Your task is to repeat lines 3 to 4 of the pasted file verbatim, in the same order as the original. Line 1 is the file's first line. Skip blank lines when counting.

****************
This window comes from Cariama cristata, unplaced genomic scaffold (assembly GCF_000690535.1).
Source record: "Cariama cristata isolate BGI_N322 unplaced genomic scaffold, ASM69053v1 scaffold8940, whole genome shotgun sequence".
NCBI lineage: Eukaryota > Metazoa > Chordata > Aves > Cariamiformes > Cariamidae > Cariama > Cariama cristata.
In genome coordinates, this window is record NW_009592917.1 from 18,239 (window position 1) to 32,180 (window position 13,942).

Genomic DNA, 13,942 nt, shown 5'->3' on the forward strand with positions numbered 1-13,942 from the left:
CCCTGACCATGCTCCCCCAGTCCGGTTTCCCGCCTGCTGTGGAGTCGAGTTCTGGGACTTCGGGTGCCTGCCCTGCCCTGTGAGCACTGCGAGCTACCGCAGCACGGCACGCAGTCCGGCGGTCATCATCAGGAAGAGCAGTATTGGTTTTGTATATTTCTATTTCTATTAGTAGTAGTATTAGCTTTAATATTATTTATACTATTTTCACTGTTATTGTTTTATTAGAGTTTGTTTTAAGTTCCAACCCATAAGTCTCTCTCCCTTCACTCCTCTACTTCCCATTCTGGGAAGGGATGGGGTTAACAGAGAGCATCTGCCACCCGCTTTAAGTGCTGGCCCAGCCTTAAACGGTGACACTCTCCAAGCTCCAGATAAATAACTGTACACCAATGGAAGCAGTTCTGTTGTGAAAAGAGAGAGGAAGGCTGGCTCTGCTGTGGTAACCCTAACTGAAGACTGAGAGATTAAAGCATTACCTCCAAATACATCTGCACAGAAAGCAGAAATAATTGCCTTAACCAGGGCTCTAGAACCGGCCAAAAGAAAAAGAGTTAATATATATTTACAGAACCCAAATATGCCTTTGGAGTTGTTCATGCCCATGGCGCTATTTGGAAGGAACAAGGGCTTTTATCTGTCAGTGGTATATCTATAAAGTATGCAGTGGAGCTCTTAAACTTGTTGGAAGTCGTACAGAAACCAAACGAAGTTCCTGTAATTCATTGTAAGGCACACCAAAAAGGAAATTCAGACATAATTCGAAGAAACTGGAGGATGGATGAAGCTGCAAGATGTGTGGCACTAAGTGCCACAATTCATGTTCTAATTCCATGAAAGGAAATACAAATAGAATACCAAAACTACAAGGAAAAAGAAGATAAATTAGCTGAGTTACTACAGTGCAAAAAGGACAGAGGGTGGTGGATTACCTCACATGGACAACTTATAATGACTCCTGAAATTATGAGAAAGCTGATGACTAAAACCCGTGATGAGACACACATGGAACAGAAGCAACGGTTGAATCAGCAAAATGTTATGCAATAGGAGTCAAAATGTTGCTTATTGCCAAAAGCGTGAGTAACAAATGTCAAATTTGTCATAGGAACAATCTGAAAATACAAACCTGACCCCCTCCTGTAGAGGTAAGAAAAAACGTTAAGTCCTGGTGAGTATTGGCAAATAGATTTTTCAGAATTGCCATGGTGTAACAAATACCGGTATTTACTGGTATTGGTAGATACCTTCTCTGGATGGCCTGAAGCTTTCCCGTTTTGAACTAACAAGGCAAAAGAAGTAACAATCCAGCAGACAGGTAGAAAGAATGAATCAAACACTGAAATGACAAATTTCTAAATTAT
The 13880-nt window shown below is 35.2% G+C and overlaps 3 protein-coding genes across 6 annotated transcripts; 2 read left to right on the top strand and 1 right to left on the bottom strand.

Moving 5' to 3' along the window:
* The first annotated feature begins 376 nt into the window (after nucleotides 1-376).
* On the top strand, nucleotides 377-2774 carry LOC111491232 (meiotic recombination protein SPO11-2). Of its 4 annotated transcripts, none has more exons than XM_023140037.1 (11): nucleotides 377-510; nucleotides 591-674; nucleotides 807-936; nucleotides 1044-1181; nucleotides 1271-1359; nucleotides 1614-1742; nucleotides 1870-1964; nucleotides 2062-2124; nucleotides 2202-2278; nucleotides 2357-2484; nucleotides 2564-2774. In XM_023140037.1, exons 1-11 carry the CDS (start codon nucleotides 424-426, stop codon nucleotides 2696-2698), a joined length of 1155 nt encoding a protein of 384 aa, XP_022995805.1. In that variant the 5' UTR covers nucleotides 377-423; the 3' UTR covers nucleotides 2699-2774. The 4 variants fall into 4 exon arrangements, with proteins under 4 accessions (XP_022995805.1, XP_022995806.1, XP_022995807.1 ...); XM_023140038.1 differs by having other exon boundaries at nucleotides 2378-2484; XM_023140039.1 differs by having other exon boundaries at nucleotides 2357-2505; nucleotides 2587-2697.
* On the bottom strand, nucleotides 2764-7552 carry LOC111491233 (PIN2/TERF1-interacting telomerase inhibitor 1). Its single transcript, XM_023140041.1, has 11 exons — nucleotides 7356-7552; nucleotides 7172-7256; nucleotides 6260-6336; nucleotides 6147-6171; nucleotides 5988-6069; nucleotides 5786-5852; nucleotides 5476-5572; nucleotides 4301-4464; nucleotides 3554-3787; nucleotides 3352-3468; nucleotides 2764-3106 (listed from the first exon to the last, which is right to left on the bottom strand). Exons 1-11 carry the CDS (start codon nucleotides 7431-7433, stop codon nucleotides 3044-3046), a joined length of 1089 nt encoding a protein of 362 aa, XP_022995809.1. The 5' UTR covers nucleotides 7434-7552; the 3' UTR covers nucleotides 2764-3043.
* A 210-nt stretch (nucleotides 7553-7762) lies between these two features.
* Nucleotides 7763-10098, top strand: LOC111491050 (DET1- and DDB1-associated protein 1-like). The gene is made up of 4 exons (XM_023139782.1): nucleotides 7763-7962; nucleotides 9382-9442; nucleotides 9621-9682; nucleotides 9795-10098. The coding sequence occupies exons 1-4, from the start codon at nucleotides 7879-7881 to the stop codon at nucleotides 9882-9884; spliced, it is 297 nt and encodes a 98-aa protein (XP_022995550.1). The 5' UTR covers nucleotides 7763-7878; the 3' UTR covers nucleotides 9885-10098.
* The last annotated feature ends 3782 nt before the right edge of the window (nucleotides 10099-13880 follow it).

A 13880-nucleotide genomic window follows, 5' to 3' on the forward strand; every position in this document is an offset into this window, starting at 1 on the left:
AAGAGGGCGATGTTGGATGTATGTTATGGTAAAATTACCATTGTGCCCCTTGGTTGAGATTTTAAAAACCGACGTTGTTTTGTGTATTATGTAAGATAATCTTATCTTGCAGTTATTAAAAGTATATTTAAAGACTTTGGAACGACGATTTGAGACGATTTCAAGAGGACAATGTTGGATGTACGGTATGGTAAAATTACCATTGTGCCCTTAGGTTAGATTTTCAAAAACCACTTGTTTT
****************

NCBI lineage: Eukaryota > Metazoa > Chordata > Aves > Cariamiformes > Cariamidae > Cariama > Cariama cristata.
In genome coordinates, this window is record NW_009592917.1 from 18,239 (window position 1) to 32,180 (window position 13,942).